“I don’t know what I’m asking,” I say after I return my eyes to her.
“You’re asking if you should stop being a stranger in a strange land and go back home,” she says.
I don’t know if it’s the mojito or the hour, but my eyes are damp, and I have to bite the inside of my cheek to keep the icy lump in my chest from cracking into sharp little pieces.
“Cassie is here and shouldn’t the people we love define home for us?” I say once I know my voice won’t give me away.
She leans in to study me. “That’s one view. The other is that home defines who we love.”
After a few seconds, she leans back in her chair again. “Of course, since the second view is the excuse for why I’m marked with an identity tattoo, I’m not partial to it. But, it’s also why my peña is such a comfort to the people who frequent it, so who can say it’s wholly wrong?”
She picks up her drink, but doesn’t put it to her lips. “Exile is a strange and cruel state, Del. But the sense of being in exile isn’t precipitated by the land you inhabit.”
In this passage, narrated by Del, we find him conversing with Meche, a citizen ink who runs a peña out of her home; and with whom Del rescued an ink who had been the victim of a border dumping operation. Del has recently moved, with his wife Cassie, from their cabin in the rural wilderness of Smithfield to an apartment in the dense concrete city of Hastings. The Smithfield cabin is the cabin where Del grew up and has lived most of his life, and he maintains a profound, spiritual connection to the cabin and its land. This transition has been painful, but Del has tried his best to manage it.
His conversation with Meche meanders, but it eventually, almost inevitably settles on this subject—what it means to be home, and what it means to be in exile. Meche is the one to broach the subject, with her opening accusation: “You’re asking if you should stop being a stranger in a strange land and go back home.”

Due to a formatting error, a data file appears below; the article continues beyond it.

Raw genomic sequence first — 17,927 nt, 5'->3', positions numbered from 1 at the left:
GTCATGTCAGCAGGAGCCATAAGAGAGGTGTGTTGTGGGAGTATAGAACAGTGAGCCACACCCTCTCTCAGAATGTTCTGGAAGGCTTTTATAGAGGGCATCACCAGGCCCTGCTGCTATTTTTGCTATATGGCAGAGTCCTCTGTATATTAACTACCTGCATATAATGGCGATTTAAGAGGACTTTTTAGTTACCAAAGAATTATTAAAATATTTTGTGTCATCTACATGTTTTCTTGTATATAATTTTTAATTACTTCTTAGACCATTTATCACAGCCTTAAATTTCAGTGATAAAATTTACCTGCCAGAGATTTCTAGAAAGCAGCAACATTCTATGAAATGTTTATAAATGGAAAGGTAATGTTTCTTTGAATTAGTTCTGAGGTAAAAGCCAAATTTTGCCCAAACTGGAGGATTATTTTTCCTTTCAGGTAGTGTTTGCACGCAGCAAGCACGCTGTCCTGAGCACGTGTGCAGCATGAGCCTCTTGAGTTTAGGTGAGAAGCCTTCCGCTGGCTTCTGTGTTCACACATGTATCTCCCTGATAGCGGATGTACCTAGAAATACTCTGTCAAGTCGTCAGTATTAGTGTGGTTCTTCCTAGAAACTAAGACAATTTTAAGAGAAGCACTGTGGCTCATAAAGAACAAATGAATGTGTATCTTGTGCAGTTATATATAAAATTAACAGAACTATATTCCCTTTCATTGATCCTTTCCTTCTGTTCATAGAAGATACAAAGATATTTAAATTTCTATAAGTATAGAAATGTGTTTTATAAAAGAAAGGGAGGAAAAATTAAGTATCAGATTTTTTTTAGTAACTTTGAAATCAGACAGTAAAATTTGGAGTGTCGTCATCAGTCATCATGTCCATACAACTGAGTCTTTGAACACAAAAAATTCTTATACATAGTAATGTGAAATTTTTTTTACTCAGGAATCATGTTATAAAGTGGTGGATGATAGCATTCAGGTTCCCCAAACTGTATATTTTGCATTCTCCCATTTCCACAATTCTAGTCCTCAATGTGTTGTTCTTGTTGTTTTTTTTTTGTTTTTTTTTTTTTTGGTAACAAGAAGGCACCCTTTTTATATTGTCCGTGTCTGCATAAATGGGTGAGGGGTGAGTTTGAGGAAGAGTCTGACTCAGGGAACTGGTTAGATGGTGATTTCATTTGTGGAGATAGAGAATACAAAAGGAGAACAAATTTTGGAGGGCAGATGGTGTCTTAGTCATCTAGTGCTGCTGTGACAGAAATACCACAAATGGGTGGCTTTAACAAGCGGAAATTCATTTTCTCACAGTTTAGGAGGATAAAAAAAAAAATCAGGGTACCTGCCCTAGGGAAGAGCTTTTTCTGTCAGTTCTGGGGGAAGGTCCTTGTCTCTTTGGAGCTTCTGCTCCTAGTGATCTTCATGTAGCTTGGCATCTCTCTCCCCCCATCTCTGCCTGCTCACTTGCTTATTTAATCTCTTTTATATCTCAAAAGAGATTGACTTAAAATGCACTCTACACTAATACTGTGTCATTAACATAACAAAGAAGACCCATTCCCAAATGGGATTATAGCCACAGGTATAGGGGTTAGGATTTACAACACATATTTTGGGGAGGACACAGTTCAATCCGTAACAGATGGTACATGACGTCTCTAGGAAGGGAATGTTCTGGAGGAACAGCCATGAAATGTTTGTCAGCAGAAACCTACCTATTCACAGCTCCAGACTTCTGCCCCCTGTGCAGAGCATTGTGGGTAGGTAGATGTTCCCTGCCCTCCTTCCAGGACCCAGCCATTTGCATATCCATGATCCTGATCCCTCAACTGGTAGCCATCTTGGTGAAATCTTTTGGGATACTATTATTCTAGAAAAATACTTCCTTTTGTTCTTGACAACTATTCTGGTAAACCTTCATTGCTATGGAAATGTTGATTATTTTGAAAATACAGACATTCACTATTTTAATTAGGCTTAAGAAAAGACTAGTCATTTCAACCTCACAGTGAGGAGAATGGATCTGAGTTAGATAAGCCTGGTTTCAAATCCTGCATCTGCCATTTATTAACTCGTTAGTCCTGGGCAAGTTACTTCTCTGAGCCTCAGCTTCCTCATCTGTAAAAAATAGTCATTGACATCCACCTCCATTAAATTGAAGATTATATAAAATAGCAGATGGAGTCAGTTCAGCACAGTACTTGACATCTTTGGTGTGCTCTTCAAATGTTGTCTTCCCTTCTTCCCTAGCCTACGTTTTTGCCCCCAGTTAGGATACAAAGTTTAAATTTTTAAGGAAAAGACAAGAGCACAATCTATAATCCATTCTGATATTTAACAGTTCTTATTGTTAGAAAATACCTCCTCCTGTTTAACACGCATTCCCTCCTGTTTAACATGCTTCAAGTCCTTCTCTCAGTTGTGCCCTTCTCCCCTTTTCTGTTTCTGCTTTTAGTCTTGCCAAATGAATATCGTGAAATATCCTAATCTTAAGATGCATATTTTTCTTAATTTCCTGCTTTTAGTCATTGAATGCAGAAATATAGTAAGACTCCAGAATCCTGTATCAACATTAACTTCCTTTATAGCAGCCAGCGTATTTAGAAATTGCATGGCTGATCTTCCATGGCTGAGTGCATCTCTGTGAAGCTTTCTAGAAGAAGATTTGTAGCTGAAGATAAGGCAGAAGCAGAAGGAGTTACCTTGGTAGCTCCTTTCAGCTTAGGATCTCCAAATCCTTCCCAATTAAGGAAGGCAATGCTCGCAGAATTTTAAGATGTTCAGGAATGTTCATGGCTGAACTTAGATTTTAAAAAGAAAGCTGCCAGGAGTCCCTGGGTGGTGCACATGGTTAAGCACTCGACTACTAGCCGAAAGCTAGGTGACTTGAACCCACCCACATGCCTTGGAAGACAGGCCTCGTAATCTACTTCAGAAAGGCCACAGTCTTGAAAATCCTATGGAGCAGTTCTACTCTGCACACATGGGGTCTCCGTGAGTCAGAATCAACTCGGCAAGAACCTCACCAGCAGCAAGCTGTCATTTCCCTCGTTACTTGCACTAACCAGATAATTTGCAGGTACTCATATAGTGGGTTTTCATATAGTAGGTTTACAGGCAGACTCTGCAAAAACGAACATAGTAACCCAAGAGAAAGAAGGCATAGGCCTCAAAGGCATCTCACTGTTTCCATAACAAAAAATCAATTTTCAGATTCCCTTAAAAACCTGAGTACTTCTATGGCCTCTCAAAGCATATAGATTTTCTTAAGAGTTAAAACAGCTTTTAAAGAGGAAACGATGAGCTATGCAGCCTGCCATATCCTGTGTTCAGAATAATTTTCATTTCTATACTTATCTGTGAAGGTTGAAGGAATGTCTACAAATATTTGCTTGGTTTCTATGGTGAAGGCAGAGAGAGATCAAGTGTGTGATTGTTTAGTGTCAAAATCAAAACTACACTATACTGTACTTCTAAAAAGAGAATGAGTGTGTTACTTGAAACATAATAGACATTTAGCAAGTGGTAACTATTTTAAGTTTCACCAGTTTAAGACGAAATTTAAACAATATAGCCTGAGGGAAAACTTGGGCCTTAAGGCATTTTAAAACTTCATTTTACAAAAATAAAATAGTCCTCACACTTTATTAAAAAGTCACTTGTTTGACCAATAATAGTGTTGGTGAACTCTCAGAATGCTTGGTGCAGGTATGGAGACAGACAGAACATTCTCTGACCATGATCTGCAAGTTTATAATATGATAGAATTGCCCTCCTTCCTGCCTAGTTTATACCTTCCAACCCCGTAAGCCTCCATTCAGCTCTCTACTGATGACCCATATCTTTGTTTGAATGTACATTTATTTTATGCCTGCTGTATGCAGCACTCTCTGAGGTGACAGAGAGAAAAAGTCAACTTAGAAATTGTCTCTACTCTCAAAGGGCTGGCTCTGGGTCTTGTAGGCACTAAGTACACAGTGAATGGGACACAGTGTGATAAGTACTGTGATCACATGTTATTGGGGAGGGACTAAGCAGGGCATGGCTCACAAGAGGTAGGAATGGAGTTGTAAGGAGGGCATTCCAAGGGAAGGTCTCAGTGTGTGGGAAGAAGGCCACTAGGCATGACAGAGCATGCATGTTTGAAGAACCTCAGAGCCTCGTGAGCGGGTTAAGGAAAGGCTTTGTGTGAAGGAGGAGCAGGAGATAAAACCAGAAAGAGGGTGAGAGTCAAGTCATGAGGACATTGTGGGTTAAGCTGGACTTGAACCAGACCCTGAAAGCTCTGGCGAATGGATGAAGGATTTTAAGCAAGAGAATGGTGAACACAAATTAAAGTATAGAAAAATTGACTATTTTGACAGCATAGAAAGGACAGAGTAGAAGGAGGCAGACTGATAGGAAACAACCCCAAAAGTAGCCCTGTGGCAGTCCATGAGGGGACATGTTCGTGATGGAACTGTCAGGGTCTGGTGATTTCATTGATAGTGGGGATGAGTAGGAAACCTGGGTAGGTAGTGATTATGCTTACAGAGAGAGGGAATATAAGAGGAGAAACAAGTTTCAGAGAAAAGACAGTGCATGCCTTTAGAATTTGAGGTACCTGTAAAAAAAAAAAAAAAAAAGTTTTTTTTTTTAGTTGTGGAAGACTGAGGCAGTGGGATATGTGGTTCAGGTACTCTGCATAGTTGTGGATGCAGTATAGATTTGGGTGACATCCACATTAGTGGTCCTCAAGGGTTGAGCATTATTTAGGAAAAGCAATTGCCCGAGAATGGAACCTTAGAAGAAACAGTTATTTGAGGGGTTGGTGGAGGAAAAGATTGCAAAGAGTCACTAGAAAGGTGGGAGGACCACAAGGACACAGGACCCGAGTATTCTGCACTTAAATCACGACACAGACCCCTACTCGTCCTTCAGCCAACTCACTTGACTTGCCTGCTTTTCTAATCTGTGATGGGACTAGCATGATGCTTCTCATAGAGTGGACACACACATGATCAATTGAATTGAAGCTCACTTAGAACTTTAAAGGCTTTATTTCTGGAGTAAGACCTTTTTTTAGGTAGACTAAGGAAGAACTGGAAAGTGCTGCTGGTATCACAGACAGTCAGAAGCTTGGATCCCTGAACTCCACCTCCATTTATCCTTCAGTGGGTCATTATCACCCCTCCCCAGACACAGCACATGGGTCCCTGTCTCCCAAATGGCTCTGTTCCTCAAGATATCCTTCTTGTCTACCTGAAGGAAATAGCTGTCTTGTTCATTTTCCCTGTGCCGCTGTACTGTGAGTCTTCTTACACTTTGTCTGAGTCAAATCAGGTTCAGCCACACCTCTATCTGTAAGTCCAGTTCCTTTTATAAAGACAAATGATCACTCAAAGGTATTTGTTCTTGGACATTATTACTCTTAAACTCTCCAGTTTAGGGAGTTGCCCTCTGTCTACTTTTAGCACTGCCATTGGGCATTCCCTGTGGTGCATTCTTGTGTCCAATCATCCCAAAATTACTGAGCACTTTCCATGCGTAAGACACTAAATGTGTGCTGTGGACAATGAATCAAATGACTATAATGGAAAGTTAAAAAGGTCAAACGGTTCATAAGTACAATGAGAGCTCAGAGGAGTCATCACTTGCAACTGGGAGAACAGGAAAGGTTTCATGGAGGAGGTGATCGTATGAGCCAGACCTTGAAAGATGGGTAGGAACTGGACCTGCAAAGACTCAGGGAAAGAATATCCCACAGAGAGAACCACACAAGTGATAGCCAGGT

Del seems to be taken aback by his own reaction to this statement. His eyes well up, and he has to search for the reason—is it late? Is it his drink? The language used here serves to illustrate the profundity of his pain—he has to “bite the inside of [his] cheek to keep the icy lump in [his] chest from cracking into sharp little pieces.” The image is powerful and sudden–up to now we have only had a glimpse into the pain Del experiences. Even he seems to be surprised by a bit surprised by it. Perhaps hoping to deny the depth of his own loss, he tries to argue with the proposition.
Meche’s response—“perhaps home defines who we love”—is a bit cryptic. However, considered in the context of the passage, and in the broader context of the story, this observation takes on important meaning. Meche continues: “the sense of being in exile isn’t precipitated by the land you inhabit.”
This gives us an insight into Meche’s state. We know that she considers the United States to be her homeland, but it becomes clear from her words that she is not at all home. She is an exile in her own country. Despite her citizenship, she, an ink, is hated and looked down upon. This hearkens to broader themes of belonging and identity that have been coalescing throughout the text and are finally made explicit in this passage. Those that hate Meche for her tattoo don’t include inks in their conception of home (“the excuse for why I’m marked with an identity tattoo”). And Meche can never be home in America so long as it conflicts with her understanding of what it means to be home—the one inherited from her parents, to whom America was so kind.
Del is in exile too. Even though he still lives with his wife Cassie, the cabin in Smithfield is such a critical part of his identity that he cannot be home without it. This explains the gulf that has grown between the couple—if “home defines who we love,” Del cannot love the woman who has alienated him from his own. Home, in this understanding, is not just a place, nor a set of people, but a major component of personal identity.